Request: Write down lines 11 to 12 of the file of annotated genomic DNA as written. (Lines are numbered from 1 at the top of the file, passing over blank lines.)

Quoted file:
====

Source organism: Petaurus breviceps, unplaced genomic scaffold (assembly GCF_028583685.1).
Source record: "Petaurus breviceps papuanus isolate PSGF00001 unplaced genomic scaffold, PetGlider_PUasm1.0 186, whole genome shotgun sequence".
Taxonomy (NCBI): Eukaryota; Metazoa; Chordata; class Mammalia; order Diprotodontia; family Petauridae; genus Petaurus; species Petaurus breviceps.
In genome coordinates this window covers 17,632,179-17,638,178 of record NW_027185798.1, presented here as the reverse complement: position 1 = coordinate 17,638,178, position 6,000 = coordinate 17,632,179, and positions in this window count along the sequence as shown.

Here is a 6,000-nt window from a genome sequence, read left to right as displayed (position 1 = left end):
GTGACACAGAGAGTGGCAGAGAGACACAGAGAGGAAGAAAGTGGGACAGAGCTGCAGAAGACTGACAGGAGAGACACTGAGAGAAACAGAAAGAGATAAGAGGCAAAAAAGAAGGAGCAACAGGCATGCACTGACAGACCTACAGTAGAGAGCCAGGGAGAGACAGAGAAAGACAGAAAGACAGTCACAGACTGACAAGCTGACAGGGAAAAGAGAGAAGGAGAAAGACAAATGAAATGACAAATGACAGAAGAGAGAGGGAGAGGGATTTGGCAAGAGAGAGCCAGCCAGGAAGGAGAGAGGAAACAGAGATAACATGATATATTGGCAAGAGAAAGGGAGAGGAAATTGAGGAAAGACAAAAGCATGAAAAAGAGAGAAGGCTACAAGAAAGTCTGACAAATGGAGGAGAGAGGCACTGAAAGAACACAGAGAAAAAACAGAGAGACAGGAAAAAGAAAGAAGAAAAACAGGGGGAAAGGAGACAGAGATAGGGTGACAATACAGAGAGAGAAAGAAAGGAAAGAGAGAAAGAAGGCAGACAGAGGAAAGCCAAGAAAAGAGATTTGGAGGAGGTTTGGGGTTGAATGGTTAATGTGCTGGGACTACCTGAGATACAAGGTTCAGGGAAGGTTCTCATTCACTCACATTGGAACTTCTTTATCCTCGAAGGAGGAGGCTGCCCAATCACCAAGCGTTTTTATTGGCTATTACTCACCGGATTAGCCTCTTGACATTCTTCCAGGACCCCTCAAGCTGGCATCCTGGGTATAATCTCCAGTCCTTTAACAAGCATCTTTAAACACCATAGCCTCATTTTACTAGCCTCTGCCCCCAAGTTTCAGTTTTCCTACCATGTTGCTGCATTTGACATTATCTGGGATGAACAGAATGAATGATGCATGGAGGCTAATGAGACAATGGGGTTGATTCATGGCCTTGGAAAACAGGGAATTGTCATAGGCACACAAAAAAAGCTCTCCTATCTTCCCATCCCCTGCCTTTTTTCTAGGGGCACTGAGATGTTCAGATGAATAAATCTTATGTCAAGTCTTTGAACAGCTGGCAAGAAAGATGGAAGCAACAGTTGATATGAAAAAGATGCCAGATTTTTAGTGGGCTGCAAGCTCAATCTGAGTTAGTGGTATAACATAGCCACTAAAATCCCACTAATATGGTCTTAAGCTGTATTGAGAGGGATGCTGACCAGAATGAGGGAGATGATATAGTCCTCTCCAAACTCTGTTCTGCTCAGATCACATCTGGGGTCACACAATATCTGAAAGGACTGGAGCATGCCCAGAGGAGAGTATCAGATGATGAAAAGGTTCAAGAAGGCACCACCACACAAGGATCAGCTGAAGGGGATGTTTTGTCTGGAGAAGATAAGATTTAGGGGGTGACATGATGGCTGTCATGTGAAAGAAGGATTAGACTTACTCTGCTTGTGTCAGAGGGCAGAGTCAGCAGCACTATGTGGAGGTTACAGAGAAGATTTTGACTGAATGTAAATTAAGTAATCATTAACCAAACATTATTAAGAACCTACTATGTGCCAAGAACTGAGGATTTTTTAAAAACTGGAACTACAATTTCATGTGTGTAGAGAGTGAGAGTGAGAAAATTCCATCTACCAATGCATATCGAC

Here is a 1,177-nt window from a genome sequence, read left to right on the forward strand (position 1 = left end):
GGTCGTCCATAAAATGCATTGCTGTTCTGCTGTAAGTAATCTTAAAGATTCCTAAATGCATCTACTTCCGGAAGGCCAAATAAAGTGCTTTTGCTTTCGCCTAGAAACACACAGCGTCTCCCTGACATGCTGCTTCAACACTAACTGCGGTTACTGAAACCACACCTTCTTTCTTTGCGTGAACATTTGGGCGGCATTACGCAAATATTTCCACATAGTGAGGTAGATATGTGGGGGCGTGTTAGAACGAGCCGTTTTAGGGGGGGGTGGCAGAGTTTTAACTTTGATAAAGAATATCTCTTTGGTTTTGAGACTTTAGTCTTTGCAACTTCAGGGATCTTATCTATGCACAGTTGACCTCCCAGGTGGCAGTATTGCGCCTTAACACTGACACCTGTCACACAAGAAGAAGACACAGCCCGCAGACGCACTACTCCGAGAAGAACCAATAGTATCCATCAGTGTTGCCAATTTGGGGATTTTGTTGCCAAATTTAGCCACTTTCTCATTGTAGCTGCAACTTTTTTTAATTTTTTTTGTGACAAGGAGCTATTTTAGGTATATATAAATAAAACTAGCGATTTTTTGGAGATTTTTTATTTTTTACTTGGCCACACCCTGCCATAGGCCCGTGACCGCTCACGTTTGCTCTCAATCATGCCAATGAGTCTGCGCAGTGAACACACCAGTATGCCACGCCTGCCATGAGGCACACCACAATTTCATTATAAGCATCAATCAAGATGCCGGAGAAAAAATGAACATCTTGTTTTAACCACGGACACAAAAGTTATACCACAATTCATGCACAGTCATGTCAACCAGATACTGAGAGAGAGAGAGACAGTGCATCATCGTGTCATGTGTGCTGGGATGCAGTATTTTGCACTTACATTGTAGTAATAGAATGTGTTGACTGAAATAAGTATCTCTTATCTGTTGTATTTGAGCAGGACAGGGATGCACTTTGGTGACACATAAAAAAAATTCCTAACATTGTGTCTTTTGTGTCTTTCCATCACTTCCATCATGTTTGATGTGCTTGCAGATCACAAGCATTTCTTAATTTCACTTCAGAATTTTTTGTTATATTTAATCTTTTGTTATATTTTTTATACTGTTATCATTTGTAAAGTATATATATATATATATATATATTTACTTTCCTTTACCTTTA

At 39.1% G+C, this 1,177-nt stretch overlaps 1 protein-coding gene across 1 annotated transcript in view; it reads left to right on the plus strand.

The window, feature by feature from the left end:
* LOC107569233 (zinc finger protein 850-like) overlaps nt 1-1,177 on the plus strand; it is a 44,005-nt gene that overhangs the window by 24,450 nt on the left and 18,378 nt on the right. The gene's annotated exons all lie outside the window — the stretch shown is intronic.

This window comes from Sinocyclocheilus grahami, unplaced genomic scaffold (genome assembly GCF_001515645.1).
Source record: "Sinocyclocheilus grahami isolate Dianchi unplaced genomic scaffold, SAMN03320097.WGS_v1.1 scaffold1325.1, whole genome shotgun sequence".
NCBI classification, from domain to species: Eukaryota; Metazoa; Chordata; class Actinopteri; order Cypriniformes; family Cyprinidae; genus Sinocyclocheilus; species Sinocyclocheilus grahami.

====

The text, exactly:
* LOC107569233 (zinc finger protein 850-like) overlaps nt 1-1,177 on the plus strand; it is a 44,005-nt gene that overhangs the window by 24,450 nt on the left and 18,378 nt on the right. The gene's annotated exons all lie outside the window — the stretch shown is intronic.

This window comes from Sinocyclocheilus grahami, unplaced genomic scaffold (genome assembly GCF_001515645.1).